• Other devices must first go through an edge device. If you wear a fitness tracker that syncs with your phone and whose data gets uploaded to the cloud, then you have an IoT and Edge device combo (your watch and phone, respectively). Edge Devices can help with local data processing and with saving on data transfer costs through local buffering. They can also serve as a protocol intermediary to assist resource-constrained devices by receiving data in low-power protocols like Bluetooth Low Energy (BLE) and relaying it to the backend over Wi-Fi, Cellular, or Ethernet.

  • Yet other IoT devices must first communicate with other IoT devices in order to relay their messages to the closest Edge device. For example, Smart Lighting systems often relay their data from light bulb to light bulb before reaching a hub device. Ad-hoc and mesh network protocols are the primary choices for enabling this type of communication.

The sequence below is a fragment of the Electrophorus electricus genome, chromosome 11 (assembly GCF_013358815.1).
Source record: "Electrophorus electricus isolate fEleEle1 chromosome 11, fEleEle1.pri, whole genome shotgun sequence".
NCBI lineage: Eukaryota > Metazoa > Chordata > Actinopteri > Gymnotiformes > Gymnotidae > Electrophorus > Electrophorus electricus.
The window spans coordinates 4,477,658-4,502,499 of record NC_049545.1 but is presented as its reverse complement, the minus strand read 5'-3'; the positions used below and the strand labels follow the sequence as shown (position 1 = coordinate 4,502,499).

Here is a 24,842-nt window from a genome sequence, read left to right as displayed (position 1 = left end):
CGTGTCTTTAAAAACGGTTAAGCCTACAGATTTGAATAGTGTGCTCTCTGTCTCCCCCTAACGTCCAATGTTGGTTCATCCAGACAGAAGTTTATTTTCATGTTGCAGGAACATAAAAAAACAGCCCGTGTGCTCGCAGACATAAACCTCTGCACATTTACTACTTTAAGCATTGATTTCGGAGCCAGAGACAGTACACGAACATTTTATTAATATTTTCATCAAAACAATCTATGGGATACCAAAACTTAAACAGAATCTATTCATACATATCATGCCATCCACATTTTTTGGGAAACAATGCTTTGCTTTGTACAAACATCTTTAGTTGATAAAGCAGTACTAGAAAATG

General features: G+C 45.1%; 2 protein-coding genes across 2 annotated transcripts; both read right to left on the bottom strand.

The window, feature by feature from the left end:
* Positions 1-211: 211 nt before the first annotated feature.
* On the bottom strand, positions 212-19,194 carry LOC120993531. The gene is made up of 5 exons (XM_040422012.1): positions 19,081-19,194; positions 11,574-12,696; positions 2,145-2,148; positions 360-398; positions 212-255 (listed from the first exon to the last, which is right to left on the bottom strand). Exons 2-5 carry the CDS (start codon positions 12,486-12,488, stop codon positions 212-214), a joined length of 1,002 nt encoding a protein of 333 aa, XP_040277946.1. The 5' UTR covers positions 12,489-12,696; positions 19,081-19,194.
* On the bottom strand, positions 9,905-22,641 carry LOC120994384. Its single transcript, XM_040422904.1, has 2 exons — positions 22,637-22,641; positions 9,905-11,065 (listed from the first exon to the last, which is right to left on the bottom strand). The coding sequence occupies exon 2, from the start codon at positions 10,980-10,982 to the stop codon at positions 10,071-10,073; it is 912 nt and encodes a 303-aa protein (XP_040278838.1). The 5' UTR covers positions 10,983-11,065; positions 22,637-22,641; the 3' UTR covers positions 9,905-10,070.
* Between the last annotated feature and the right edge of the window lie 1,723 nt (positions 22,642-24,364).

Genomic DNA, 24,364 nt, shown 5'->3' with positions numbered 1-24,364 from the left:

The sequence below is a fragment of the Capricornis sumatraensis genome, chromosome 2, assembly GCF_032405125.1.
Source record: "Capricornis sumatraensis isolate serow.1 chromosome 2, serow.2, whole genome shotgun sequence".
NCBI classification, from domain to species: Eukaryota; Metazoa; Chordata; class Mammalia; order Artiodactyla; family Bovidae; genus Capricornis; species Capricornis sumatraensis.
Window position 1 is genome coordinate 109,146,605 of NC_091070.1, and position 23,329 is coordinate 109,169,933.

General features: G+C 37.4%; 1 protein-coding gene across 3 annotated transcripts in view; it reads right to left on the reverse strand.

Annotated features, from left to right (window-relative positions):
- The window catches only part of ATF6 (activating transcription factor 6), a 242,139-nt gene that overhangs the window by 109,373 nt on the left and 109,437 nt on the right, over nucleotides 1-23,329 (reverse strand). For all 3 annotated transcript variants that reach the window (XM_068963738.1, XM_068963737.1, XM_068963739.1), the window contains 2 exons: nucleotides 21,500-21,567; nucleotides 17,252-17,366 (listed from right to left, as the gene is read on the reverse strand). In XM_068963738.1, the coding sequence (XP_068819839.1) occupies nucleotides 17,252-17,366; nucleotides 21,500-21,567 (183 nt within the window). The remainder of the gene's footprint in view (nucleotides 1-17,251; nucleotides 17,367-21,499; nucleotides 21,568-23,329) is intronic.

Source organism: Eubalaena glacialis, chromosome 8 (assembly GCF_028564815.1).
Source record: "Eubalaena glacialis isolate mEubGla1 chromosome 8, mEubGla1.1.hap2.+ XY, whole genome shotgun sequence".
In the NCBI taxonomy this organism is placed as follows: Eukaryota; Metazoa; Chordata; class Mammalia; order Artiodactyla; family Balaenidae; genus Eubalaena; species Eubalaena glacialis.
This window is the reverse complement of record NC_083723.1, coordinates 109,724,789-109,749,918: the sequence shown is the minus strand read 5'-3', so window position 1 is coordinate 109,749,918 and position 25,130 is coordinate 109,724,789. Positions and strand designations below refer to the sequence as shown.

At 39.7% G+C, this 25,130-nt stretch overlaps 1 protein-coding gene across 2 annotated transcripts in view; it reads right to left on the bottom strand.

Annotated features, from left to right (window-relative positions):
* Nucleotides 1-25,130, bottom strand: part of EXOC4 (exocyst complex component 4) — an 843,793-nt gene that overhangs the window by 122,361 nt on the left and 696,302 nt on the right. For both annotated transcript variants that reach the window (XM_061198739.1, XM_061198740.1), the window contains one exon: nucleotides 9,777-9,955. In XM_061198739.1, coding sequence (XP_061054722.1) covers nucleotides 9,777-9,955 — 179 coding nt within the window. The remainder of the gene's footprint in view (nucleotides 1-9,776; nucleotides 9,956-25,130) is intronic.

Data Activity for IoT devices

Once the IoT Field Device is connected, data can be sent, received, and stored as illustrated in the table below.

Data Activity Description and Examples
Sending Data Devices send data such as sensor measurements, execution reports, and error logs to a Server.
Receiving Data Devices subscribe to data from the Server like firmware update commands and the status of job executions through messaging systems MQTT.
Keeping State (available memory, error count, etc.) A device reports metrics to the Server and relies on it to store them, analyze them, and react to them by pushing commands back to the device.


The role of Edge devices is to collect data from IoT devices and to relay that data to the ecosystem backend. As mentioned above, these devices can come in the form of Smart Lighting hubs, mobile phones, voice assistants, and more.

Connectivity at the Edge Device